Caesars Quietly Making Major Las Vegas Strip Resort Casino Change

The casino giant has been looking at all sort of options regarding its Las Vegas portfolio.

Caesars spent much of last year flirting with the idea of selling one of its Las Vegas Strip properties. Rumors had the company considering a sale of Planet Hollywood or Paris Las Vegas, but ultimately the company confirmed over the summer that it was actually considering offers for its Flamingo resort casino.

That both made sense and was curious. The move was logical because Flamingo was (and is) a dated property that needs a total remodel. It was curious, however, simply because Flamingo sits in a line of Caesars Entertainment (CZR) – Get Free Report properties that starts with Harrah’s, then The Linq, with Flamingo bordering the Linq Promenade, a key outdoor space for the company.

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On its other side, Flamingo sits next to Caesars Cromwell which borders the company’s Paris Las Vegas, which is next to its newly-rebranded Horseshoe property. Selling Flamingo would have been the company allowing a rival a key beachhead in the middle of a long run of its properties.

That deal, of course, fell through and Caesars has decided to pull the property from the market. Now, the company has been focusing on improving its existing properties having just completed a remodel of the entrance to its flagship Caesars Palace while also revamping the former Bally’s and renaming it Horseshoe.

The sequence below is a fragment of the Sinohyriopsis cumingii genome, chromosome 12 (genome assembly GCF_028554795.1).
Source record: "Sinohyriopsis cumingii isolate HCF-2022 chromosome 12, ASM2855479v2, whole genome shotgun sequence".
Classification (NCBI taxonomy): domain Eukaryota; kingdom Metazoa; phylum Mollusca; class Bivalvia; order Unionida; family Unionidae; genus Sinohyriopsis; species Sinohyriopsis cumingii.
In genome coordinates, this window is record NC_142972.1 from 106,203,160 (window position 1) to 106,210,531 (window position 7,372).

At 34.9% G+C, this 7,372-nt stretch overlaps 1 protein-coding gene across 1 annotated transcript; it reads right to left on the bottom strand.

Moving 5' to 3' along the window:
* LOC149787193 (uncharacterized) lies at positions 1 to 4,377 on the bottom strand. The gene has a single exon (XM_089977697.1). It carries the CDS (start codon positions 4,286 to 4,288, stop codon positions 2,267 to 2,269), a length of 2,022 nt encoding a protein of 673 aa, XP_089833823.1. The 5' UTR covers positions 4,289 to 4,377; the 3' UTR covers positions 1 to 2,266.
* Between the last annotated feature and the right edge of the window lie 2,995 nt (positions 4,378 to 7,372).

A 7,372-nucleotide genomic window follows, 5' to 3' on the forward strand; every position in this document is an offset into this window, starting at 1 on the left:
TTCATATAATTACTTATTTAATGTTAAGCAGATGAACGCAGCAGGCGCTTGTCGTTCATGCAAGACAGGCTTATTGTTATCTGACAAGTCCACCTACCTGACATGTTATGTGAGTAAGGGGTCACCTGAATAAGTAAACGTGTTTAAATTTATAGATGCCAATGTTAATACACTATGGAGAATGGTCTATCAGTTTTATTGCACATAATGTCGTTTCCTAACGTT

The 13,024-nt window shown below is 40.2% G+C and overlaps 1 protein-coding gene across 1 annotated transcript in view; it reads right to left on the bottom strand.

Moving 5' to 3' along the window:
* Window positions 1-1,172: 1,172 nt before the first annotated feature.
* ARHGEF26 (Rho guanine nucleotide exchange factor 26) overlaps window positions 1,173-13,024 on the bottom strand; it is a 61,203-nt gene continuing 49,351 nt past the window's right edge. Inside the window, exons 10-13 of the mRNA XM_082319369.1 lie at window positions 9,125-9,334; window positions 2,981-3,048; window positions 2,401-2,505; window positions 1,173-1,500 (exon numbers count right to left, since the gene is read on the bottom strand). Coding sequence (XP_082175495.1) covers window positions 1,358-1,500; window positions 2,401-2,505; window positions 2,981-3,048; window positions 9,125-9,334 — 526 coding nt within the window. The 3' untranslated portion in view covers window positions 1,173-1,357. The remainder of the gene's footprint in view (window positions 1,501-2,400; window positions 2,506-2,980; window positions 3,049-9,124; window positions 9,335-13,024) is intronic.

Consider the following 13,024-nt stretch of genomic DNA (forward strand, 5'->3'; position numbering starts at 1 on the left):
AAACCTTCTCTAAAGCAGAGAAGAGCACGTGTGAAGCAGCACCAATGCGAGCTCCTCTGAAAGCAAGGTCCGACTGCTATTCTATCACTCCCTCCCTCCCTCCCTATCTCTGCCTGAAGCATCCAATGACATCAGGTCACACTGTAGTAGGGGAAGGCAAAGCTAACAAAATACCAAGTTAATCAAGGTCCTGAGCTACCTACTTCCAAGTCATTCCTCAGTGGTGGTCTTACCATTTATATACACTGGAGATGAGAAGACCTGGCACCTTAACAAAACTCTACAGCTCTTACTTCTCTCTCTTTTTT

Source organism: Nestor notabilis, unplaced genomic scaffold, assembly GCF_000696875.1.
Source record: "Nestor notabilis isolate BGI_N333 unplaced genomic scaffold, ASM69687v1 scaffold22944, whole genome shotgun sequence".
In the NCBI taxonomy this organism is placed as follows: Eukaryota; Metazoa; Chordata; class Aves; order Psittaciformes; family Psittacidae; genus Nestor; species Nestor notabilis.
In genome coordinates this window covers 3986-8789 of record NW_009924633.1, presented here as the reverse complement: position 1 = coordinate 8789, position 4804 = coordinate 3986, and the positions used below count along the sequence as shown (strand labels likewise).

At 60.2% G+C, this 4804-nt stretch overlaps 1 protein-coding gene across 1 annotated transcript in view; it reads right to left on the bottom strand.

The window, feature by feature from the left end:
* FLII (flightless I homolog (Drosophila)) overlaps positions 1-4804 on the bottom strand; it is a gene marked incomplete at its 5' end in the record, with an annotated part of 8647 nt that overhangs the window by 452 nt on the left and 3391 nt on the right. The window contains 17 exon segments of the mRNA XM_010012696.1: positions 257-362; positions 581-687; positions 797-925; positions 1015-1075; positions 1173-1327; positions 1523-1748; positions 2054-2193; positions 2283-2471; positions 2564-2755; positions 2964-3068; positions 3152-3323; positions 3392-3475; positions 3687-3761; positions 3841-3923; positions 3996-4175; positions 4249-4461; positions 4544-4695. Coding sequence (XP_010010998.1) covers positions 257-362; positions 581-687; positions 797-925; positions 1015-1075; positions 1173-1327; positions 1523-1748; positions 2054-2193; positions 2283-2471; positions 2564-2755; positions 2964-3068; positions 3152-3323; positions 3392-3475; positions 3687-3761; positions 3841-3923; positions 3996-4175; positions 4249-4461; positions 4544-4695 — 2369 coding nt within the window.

Caesars now has a plan to continue its work at Horseshoe while also connecting it both visually and literally with its neighboring Paris Las Vegas resort casino.

Caesars Paris Las Vegas will soon be connected to Horseshoe.

Image source: Shutterstock

Caesars Plans to Link Horseshoe and Paris

Caesars has completed an initial $125 million remodel of the former Bally’s to turn it into Horseshoe, a legendary casino name with Las Vegas ties which has never been used on the Strip. The remodel included a renovated exterior, new entertainment and food and beverage options, and a reimagined casino floor and public areas.

The new property now has an all-ages arcade and a reimagined sports book built around a Guy Fieri restaurant.

“At Horseshoe, it’s all about the gambler. Since 1951 Horseshoe Casinos have been home to the best odds, highest limits, and biggest jackpots. So, it’s fitting that we bring Horseshoe back to Las Vegas, and right on the Las Vegas Strip,” said Horseshoe General Manager Jason Gregorec. “Holding to the Horseshoe tradition of providing impeccable service, our guests will see the property transform over time, ensuring we aren’t disrupting the excitement while we make the transition.”

Those efforts were just the first step for Horseshoe and are part of a broader refresh of all Caesars properties on the Strip. Now, the company has filed plans with Clark County for the next step in the process which includes tying Horseshoe and the neighboring Paris Las Vegas together both literally and figuratively.  

Caesars Shares Its Next Step for Horseshoe

Caesars filed paperwork with the county and received approval to “update the exterior of a Horseshoe Las Vegas tower, transforming its facade to match the neighboring Paris Las Vegas and connect the two properties via an enclosed pedestrian bridge,” the Las Vegas Review-Journal reported.

The resort casino operator has received approval to make one of Horseshoe’s towers, the Jubilee Tower, roughly 17 feet taller to “accommodate a new Parisian-style roof, add balconies to existing guestrooms on the west facade and construct a skybridge to the adjacent Paris hotel tower.”

Caesars has not commented on the changes and the plans don’t officially mention the tower being incorporated into Paris Las Vegas. In some of the filings, however, the tower is referred to as “the Versailles Tower,” according to the paper.

The Jubilee Tower accounts for about one-third of the just over 2,000 rooms that are part of Horseshoe.

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